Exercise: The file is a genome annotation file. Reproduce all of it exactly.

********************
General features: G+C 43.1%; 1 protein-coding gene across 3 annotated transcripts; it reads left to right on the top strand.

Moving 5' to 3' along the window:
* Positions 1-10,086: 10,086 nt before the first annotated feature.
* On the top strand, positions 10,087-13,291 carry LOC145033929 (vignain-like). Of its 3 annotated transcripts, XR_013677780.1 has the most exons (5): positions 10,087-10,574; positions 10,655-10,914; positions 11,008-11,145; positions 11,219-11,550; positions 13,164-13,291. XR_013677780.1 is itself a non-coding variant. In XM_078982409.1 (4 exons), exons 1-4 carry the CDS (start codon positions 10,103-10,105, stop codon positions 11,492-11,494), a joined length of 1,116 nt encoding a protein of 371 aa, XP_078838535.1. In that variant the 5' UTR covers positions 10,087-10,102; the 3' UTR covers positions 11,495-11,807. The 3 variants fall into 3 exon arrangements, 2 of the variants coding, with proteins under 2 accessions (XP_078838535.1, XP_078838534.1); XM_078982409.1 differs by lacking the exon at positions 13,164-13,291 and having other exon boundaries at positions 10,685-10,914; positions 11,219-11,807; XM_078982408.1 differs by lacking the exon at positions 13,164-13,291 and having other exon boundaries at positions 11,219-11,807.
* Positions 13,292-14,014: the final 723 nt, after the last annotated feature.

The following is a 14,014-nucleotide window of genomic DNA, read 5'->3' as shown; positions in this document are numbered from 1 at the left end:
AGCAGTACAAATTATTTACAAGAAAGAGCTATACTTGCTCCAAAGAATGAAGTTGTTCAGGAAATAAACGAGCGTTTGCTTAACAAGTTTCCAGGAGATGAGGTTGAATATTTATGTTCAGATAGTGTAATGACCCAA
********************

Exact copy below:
General features: G+C 43.1%; 1 protein-coding gene across 3 annotated transcripts; it reads left to right on the top strand.

Moving 5' to 3' along the window:
* Positions 1-10,086: 10,086 nt before the first annotated feature.
* On the top strand, positions 10,087-13,291 carry LOC145033929 (vignain-like). Of its 3 annotated transcripts, XR_013677780.1 has the most exons (5): positions 10,087-10,574; positions 10,655-10,914; positions 11,008-11,145; positions 11,219-11,550; positions 13,164-13,291. XR_013677780.1 is itself a non-coding variant. In XM_078982409.1 (4 exons), exons 1-4 carry the CDS (start codon positions 10,103-10,105, stop codon positions 11,492-11,494), a joined length of 1,116 nt encoding a protein of 371 aa, XP_078838535.1. In that variant the 5' UTR covers positions 10,087-10,102; the 3' UTR covers positions 11,495-11,807. The 3 variants fall into 3 exon arrangements, 2 of the variants coding, with proteins under 2 accessions (XP_078838535.1, XP_078838534.1); XM_078982409.1 differs by lacking the exon at positions 13,164-13,291 and having other exon boundaries at positions 10,685-10,914; positions 11,219-11,807; XM_078982408.1 differs by lacking the exon at positions 13,164-13,291 and having other exon boundaries at positions 11,219-11,807.
* Positions 13,292-14,014: the final 723 nt, after the last annotated feature.

The following is a 14,014-nucleotide window of genomic DNA, read 5'->3' as shown; positions in this document are numbered from 1 at the left end:
AGCAGTACAAATTATTTACAAGAAAGAGCTATACTTGCTCCAAAGAATGAAGTTGTTCAGGAAATAAACGAGCGTTTGCTTAACAAGTTTCCAGGAGATGAGGTTGAATATTTATGTTCAGATAGTGTAATGACCCAA